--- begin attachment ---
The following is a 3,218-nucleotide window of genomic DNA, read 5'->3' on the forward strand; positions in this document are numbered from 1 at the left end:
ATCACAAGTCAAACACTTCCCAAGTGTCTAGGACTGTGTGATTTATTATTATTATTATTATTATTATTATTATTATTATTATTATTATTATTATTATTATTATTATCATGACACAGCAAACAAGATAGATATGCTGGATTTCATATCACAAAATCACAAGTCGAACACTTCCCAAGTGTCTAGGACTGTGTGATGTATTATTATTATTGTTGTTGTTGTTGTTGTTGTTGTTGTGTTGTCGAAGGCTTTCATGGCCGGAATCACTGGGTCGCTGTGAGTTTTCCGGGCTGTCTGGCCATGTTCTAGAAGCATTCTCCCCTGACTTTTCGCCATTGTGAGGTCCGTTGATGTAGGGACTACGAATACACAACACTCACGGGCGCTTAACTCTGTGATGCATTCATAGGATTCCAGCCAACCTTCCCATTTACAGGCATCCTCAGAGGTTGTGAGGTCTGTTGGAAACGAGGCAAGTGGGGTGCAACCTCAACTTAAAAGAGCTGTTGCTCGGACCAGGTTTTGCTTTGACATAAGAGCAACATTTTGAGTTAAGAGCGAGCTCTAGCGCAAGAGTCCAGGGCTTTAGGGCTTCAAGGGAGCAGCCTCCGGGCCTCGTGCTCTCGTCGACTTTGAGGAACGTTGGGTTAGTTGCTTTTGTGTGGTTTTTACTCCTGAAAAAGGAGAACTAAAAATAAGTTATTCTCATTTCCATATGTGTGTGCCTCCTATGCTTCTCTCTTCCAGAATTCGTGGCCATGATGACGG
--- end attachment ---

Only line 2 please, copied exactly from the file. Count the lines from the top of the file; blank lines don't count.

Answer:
ATCACAAGTCAAACACTTCCCAAGTGTCTAGGACTGTGTGATTTATTATTATTATTATTATTATTATTATTATTATTATTATTATTATTATTATTATTATTATTATCATGACACAGCAAACAAGATAGATATGCTGGATTTCATATCACAAAATCACAAGTCGAACACTTCCCAAGTGTCTAGGACTGTGTGATGTATTATTATTATTGTTGTTGTTGTTGTTGTTGTTGTTGTGTTGTCGAAGGCTTTCATGGCCGGAATCACTGGGTCGCTGTGAGTTTTCCGGGCTGTCTGGCCATGTTCTAGAAGCATTCTCCCCTGACTTTTCGCCATTGTGAGGTCCGTTGATGTAGGGACTACGAATACACAACACTCACGGGCGCTTAACTCTGTGATGCATTCATAGGATTCCAGCCAACCTTCCCATTTACAGGCATCCTCAGAGGTTGTGAGGTCTGTTGGAAACGAGGCAAGTGGGGTGCAACCTCAACTTAAAAGAGCTGTTGCTCGGACCAGGTTTTGCTTTGACATAAGAGCAACATTTTGAGTTAAGAGCGAGCTCTAGCGCAAGAGTCCAGGGCTTTAGGGCTTCAAGGGAGCAGCCTCCGGGCCTCGTGCTCTCGTCGACTTTGAGGAACGTTGGGTTAGTTGCTTTTGTGTGGTTTTTACTCCTGAAAAAGGAGAACTAAAAATAAGTTATTCTCATTTCCATATGTGTGTGCCTCCTATGCTTCTCTCTTCCAGAATTCGTGGCCATGATGACGG